DVD Movie Review: Blair Witch (Lights, Camera, Action!)

By Drew Hurley 31.01.2017 1

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Blair Witch (UK Rating: 15)

While the original movie, The Blair Witch, divided audiences, it's undisputable it was an original and impactful movie. However, the sequel - Book of Shadows - failed to even win over the diehard fans of the original, but now they get a sequel with some promising pedigree, from acclaimed horror director Adam Wingard. This latest film is a direct sequel to the first story, but can it live up to it?

Blair Witch feels like a group of movie executives got together and took the formula that worked with the original and decided to do it again… but bigger! Once again, a group of stupid young adults are out to investigate the Blair Witch, but this time also to investigate what happened during the original film. The new group is centred round James, this little brother of Heather from the first film. James was four when his sister went missing and now, almost two decades later, more footage has been discovered, which could potentially show the truth about what happened to his sister. Despite a massive manhunt finding no traces of his sister or even the house shown in the footage, James figures he might have more luck, so decides to head out into the wilderness, accompanied by his best friend Peter, Peter's girlfriend Ashley, and a film student who wants to document the search, because that went so well the first time. The group also enlists a pair of creepy locals who found the new footage, to give a bigger potential body count than the first.

What follows is a very generic "stupid people in a forest doing stupid things" movie where something lurks in the darkness; a movie that keeps too many of the same beats as the original. The group quickly gets lost and is surrounded by creepy noises and strange occurrences. These moments are so over the top compared to the original, though, and instead of the strange whispers and hushed creepy noises in the dark, there is some strange roar that sounds like a cross between a T-Rex, a bear, and a platypus. They even try to ret-con some of the original, showing the footage from it with the same silly roaring noise.

Just like The Blair Witch, this new Blair Witch opens with a message that the footage that makes up the film is assembled from memory cards and DV tapes found in the Black Hills Forest in 2014 and it is all again set up as a found-footage film, but this time the group uses so many different cameras that switch so often, it's hard to see why they set this up as another found footage flick since rarely does it work here. Even worse, for some reason the filmmakers decided that every time they switched to a different camera, there needed to be an electrical static noise or pop. This may have been as a counterpoint to the stark nature of the film having no soundtrack, to give a counterpoint to all the silence, but it's just ridiculously annoying.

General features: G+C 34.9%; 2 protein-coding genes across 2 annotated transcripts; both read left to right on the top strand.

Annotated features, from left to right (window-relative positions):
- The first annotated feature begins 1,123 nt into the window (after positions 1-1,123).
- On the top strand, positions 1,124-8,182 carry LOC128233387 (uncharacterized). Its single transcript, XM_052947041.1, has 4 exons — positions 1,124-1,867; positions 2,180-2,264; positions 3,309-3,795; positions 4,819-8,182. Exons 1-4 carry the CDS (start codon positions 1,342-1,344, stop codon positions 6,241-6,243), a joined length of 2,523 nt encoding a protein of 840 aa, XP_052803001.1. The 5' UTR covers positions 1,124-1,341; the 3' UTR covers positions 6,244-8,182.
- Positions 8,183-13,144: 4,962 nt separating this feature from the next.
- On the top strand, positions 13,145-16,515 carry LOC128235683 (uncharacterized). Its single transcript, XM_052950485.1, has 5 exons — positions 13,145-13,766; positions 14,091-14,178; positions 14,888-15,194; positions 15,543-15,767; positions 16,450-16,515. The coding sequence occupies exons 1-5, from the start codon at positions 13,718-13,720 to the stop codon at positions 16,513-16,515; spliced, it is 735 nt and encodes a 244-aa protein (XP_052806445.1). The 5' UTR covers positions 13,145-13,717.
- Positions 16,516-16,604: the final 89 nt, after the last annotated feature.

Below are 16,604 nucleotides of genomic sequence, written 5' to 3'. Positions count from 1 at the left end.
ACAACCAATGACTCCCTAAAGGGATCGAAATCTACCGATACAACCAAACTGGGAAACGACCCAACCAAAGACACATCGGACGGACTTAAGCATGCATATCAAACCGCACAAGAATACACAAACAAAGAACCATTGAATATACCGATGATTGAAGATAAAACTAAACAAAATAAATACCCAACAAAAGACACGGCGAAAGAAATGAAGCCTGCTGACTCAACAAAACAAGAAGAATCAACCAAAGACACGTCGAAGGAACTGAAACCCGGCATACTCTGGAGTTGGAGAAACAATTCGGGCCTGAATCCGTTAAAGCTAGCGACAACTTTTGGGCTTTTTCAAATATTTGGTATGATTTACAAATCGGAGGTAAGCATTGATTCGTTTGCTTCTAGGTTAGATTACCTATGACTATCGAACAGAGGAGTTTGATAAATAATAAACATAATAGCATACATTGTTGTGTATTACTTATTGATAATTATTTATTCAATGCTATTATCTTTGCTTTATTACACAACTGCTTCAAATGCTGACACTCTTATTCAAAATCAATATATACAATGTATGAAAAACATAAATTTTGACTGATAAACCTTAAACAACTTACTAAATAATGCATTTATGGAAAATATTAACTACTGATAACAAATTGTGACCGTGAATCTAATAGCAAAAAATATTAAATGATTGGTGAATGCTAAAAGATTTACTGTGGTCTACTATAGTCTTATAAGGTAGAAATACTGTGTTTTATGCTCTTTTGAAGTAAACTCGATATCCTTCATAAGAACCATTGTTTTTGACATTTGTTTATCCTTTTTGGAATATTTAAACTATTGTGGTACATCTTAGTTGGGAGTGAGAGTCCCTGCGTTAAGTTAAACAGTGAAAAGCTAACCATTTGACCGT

It's unbelievable that this comes from Adam Wingard, a fantastic director that has produced some standout new films in the horror genre, with the spectacular You're Next and The Guest, both of which anyone would be better off watching than this… Mr. Wingard recently signed on to the live-action adaptation of classic manga series Death Note, and this was a very promising prospect until seeing Blair Witch. It's not all bad, to be fair, even if 99% of it is. There is the odd moment that is well done; there's a good moment where one of the girls finds her hair being used to craft the creepy wooden icons and the resulting fallout, and then there's the finale that plays with an interesting idea at least, even if the execution is sloppy - it at least includes another sequence that delivers a great performance and some genuinely claustrophobic moments.

Rated 2 out of 10

Very Bad

With a film coming out so much later, it would be expected that it was because the filmmaker had a story to tell - something that could improve on the original, something that could be as individual and innovative as The Blair Witch Project. Instead, Blair Witch feels like a cash-in on the original's name for nostalgia alone, overfilled with cheap jump-scares and terrible characters. Whereas the original dealt on subtlety and dread, this is so on-the-nose that it's almost laughable. One of the worst things a horror movie can be is not scary. This is not scary.

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I really didn't like the original, steered clear of its sequel...and thanks to your review, Drew, will stay well clear of this, as well! Smilie

Adam Riley [ Director :: Cubed3 ]

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